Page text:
Paumgartner Altar (Left Panel) (1498)
Get a high-quality picture of Paumgartner Altar (Left Panel) for your computer or notebook. ‣ The side wings depict St. George on the left and St. Eustace on the right, complete with their attributes on their banners as recorded in the Legenda aurea.
Standing in a stony wilderness in front of a dark background is the figure of St. Eustace. He was a Roman general in the army of Emperor Trajan's army who was converted to Christianity after seeing the crucified Christ in the antlers of a stag; he was to suffer a horrible martyr's death under the emperor Hadrian. According to the Nuremberg Chronicle, Durer endowed the saint with the features of the donor, Lucas Paumgartner.
Paumgartner Altar (Right Panel) (1503)
Get a high-quality picture of Paumgartner Altar (Right Panel) for your computer or notebook. ‣ The side wings depict St. George on the left and St. Eustace on the right, complete with their attributes on their banners as recorded in the Legenda aurea. St. George was a crusader and had liberated the Libyan town of Silena from the dragon, while the Crucified Christ had appeared to St Eustace in a forest in the antlers of a stag, thus converting him to Christianity. The donors themselves appear in the form of their personal saints. On the left, facing the central panel, Stephan Paumgartner appears as St. George, and on the right Lukas Paumgartner appears as St. Eustace. Both are wearing splendid knightly armor. They are Christian knights, guards and protectors of the holy shrine, the Nativity of Christ in the central panel where they appear once more as part of the group of the donating family.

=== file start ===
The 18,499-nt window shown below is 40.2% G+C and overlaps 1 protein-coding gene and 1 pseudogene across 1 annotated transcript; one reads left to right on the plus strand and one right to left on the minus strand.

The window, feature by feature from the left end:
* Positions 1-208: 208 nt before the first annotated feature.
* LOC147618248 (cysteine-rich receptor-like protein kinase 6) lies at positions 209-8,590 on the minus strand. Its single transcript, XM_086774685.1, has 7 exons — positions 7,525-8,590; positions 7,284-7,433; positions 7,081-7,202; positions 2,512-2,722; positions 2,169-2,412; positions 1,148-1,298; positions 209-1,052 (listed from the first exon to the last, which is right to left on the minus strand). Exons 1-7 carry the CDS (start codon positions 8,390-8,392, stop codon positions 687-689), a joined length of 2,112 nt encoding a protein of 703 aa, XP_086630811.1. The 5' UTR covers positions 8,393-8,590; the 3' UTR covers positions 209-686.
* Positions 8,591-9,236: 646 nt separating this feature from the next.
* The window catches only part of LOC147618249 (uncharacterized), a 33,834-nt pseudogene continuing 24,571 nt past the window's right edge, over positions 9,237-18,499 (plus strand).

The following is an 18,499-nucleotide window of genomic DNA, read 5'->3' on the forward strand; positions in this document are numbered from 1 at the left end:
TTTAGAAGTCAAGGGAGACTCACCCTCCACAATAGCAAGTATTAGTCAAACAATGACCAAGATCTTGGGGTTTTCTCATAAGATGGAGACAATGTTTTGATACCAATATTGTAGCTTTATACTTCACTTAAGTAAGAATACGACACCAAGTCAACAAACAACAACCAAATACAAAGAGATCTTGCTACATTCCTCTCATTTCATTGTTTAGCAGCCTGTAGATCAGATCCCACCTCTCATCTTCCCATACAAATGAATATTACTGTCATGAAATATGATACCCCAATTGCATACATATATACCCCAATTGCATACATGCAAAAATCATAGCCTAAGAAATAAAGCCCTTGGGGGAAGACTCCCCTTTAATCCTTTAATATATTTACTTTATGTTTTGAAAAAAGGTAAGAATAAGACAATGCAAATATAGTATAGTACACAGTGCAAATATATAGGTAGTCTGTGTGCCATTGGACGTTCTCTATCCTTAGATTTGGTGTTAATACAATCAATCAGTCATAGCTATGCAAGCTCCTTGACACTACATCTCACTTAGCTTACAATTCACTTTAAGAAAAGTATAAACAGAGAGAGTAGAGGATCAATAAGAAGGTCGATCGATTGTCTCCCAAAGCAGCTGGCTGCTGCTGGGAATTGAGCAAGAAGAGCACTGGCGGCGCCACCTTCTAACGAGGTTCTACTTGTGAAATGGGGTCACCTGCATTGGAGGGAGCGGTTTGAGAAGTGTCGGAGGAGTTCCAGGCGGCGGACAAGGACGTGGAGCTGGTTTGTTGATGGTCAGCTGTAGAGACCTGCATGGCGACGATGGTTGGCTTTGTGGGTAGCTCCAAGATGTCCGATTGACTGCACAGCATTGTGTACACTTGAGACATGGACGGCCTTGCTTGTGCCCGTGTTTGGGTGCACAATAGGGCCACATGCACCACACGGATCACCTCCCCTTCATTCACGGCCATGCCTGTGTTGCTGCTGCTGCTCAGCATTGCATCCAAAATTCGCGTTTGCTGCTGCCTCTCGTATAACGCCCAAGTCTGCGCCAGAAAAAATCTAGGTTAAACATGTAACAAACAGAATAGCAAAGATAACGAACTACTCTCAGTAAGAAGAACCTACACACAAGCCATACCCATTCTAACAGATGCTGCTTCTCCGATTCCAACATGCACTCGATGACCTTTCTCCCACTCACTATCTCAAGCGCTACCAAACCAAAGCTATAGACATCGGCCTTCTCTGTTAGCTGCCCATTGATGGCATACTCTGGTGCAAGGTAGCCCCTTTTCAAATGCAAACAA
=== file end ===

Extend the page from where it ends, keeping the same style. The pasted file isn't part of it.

Paumgartner Altar (Detail of Right Panel) (1503)
Get a high-quality picture of Paumgartner Altar (Detail of Right Panel) for your computer or notebook. ‣ The altar has the traditional shape of a winged altarpiece. The outside, the weekday side, displays a workshop production of an Annunciation and the former standing figures of saints Catherine and Barbara. When opened, the magnificent colours of the Nativity are visible, framed by saints George and Eustace.
This triptych was commissioned by the brothers Stephan and Lukas Paumgartner for St. Catherine's Church in Nuremberg. It may well have been ordered after Stephan's safe return from a pilgrimage to Jerusalem in 1498. The main panel depicts the Nativity, set in an architectural ruin. The left wing shows St. George with a fearsome dragon and the right wing St Eustace, with both saints dressed as knights and holding identifying banners. A seventeenth-century manuscript records that the side panels were painted in 1498 and that the two saints were given the features of the Paumgartner brothers (with Stephan on the left and Lukas on the right). This is the earliest occasion on which an artist is known to have used the facial features of a donor in depicting a saint. The exteriors of the wing panels were of the Annunciation, although only the figure of the Virgin on the left panel has survived.